Waiting for the Messiah?

A key component of current Religious Zionist thought is that the current State of Israel is the beginning of the Messianic redemption. Traditional rabbinic opinions about the days of the Messiah vary, with Maimonides positing that daily life in the Messianic era will look pretty much the same.* Part of the reason for this diversity is that Judaism has not traditionally been Messiah-focused, since the Messiah had no current, real world halachic implications. Jews were instructed to believe in the Messiah, and act as if he (or she?) could come any day, but to focus on building their lives in the here and now, and shape their futures on the assumption that the state of the world would remain as is. Without that assumption, the entire corpus of Diaspora-based halacha could not develop, and no Diaspora Jew could ever open a store. The rabbis also shied away from giving predicted due dates for the Messiah; current Religious Zionism, in contrast, goes beyond giving the Messiah a predicted due date, for if the current state of Israel is the beginning of the redemption, then in fact, the Messianic era has, in a sense, already begun.

The problem is, that when you believe that the Messiah is on his way, you have very little incentive to solve current issues. Most mainstream Religious Zionism supports settlements, ignoring the fact that Palestinians live in the West Bank, because that’s not a fact that concerns them. Keep building now, and one day, the Messiah will come and solve the problem.

Similarly, discourse surrounding social issues – which, in rabbinic thought, is one of the factors that led God to kick the Jews out of Israel during the Roman era, and thus, hypothetically, should be the key to making sure God lets us stay in Israel this time around – is largely absent from mainstream Religious Zionist discourse. How often do we hear hesder rabbis raising their voices to speak about workers rights, or racism, or the wage gap? Giving workers a day off is listed as a reason for the Sabbath, yet that aspect is largely absent in public discourse surrounding what a modern Israeli Sabbath should look like.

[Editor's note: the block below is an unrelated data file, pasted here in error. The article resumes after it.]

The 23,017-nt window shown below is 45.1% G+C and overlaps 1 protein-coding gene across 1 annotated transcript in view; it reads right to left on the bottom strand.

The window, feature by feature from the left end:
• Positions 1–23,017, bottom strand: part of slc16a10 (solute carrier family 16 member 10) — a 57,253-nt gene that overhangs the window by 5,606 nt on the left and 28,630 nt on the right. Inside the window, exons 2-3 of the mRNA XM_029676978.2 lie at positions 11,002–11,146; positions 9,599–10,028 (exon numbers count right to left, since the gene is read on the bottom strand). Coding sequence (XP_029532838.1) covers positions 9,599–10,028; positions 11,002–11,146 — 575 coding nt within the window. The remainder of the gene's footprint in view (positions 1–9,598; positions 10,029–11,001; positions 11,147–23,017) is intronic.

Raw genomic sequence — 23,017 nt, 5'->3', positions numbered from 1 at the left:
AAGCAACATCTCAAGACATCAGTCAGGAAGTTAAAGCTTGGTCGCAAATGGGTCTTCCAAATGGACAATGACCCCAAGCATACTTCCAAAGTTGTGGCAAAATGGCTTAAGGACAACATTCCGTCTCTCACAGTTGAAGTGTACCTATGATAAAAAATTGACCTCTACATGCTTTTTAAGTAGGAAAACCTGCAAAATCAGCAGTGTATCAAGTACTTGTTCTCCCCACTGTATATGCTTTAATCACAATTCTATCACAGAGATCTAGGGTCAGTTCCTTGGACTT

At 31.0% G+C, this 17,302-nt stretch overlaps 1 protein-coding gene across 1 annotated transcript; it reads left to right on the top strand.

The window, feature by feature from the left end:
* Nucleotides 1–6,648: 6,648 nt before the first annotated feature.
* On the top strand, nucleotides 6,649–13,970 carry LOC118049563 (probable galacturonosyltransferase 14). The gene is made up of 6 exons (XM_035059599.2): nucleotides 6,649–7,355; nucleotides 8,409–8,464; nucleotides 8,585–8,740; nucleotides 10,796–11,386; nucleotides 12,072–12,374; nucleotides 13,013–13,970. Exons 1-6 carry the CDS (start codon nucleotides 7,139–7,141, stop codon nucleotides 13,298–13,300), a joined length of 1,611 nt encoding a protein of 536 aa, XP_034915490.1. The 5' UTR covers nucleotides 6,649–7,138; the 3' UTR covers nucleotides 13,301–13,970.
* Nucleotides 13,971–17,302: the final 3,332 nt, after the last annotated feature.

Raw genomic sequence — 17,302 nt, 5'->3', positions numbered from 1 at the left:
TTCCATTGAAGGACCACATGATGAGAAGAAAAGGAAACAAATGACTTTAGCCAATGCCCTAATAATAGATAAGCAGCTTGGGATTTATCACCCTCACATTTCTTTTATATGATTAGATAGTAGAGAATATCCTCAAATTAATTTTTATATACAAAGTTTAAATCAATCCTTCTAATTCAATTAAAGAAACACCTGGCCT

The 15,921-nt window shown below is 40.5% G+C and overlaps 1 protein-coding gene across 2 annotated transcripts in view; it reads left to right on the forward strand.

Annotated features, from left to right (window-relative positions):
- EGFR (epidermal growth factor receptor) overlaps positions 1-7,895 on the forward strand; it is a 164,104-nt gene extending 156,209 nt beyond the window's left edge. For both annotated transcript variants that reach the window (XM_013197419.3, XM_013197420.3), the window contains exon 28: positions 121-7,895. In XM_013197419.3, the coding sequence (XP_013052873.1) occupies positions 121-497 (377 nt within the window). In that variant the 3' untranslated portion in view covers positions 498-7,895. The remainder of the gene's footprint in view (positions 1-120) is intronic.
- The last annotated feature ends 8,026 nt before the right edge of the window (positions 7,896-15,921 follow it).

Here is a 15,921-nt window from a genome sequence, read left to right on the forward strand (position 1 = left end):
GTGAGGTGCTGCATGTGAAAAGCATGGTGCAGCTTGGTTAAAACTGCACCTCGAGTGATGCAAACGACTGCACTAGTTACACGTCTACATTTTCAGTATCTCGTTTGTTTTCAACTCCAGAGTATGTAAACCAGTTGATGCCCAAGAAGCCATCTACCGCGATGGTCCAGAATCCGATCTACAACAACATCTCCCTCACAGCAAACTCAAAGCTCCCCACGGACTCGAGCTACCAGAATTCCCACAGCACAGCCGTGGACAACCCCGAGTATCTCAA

In essence, proclaiming the inevitability of Israel as the Messianic state is to absolve the modern State of Israel and modern Israeli society of responsibility for their actions, claiming that those actions have no real long-term consequences, since the Messiah will soon come and fix everything.** This is the opposite of traditional Judaism, which is all about responsibility. When God appears to Abraham for the first time, he appears as an imperative “Go forth”.*** It is with words of obligation, that Judaism’s path begins.

On a more practical level, this Messianism provides a real dilemma for right-wing Religious Zionist political leaders; the Messiah’s solutions are always perfect, however, the world of politics – or at least, of effective politics in democratic nations – almost always requires compromise. The decision to compromise implies the belief in a need for current solutions based on an assessment of the current reality. However, acknowledging that the current reality might have real, long-term consequences is a denial of the Messiah-as-political deux-ex-machina belief that is a core part of Religious Zionist theology.

One could, perhaps, even take it a step further, and see Religious Zionism as a  radical postmodern rejection of objective reality itself, but rumor has it that discussing postmodernism is dangerous after two mugs of tea -though quite satisfying after two cups of wine and a piece of chocolate.

*Mishnah Torah, Laws of Kings, Chapter 12

** The rabbis also believed that idol worship, the act that got the Jews kicked out of Israel during the Babylonian Empire, was used by the Jews of that era as a theological “Get out of responsibility free” card.

*** Genesis, Chapter 12

About the Author
Shayna Abramson, a part-Brazilian native Manhattanite, studied History and Jewish Studies at Johns Hopkins University before moving to Jerusalem. She has also spent some time studying Torah at the Drisha Institute in Manhattan, and has a passion for soccer and poetry. She is currently pursuing an M.A. in Political Science from Hebrew University, and is a rabbinic fellow at Beit Midrash Har'el.
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